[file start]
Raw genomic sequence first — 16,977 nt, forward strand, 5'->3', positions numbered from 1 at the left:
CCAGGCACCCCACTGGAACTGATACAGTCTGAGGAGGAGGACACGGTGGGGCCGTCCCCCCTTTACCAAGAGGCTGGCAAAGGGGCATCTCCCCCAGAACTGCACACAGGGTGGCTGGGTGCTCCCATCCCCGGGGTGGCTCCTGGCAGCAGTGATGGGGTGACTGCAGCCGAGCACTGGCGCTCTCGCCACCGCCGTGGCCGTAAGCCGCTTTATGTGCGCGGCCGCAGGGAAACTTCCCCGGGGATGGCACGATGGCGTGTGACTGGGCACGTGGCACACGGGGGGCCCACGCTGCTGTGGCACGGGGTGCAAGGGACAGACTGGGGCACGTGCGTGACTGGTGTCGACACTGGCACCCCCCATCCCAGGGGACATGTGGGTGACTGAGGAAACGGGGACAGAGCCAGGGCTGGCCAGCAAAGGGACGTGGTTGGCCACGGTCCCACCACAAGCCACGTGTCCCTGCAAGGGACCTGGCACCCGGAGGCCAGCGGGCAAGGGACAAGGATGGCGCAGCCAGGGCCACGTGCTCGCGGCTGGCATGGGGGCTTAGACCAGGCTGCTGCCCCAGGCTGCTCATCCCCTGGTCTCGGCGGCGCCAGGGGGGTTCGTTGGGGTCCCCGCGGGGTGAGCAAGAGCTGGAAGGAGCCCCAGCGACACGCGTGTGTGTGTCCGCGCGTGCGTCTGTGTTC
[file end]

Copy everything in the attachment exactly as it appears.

Raw genomic sequence first — 16,977 nt, forward strand, 5'->3', positions numbered from 1 at the left:
CCAGGCACCCCACTGGAACTGATACAGTCTGAGGAGGAGGACACGGTGGGGCCGTCCCCCCTTTACCAAGAGGCTGGCAAAGGGGCATCTCCCCCAGAACTGCACACAGGGTGGCTGGGTGCTCCCATCCCCGGGGTGGCTCCTGGCAGCAGTGATGGGGTGACTGCAGCCGAGCACTGGCGCTCTCGCCACCGCCGTGGCCGTAAGCCGCTTTATGTGCGCGGCCGCAGGGAAACTTCCCCGGGGATGGCACGATGGCGTGTGACTGGGCACGTGGCACACGGGGGGCCCACGCTGCTGTGGCACGGGGTGCAAGGGACAGACTGGGGCACGTGCGTGACTGGTGTCGACACTGGCACCCCCCATCCCAGGGGACATGTGGGTGACTGAGGAAACGGGGACAGAGCCAGGGCTGGCCAGCAAAGGGACGTGGTTGGCCACGGTCCCACCACAAGCCACGTGTCCCTGCAAGGGACCTGGCACCCGGAGGCCAGCGGGCAAGGGACAAGGATGGCGCAGCCAGGGCCACGTGCTCGCGGCTGGCATGGGGGCTTAGACCAGGCTGCTGCCCCAGGCTGCTCATCCCCTGGTCTCGGCGGCGCCAGGGGGGTTCGTTGGGGTCCCCGCGGGGTGAGCAAGAGCTGGAAGGAGCCCCAGCGACACGCGTGTGTGTGTCCGCGCGTGCGTCTGTGTTC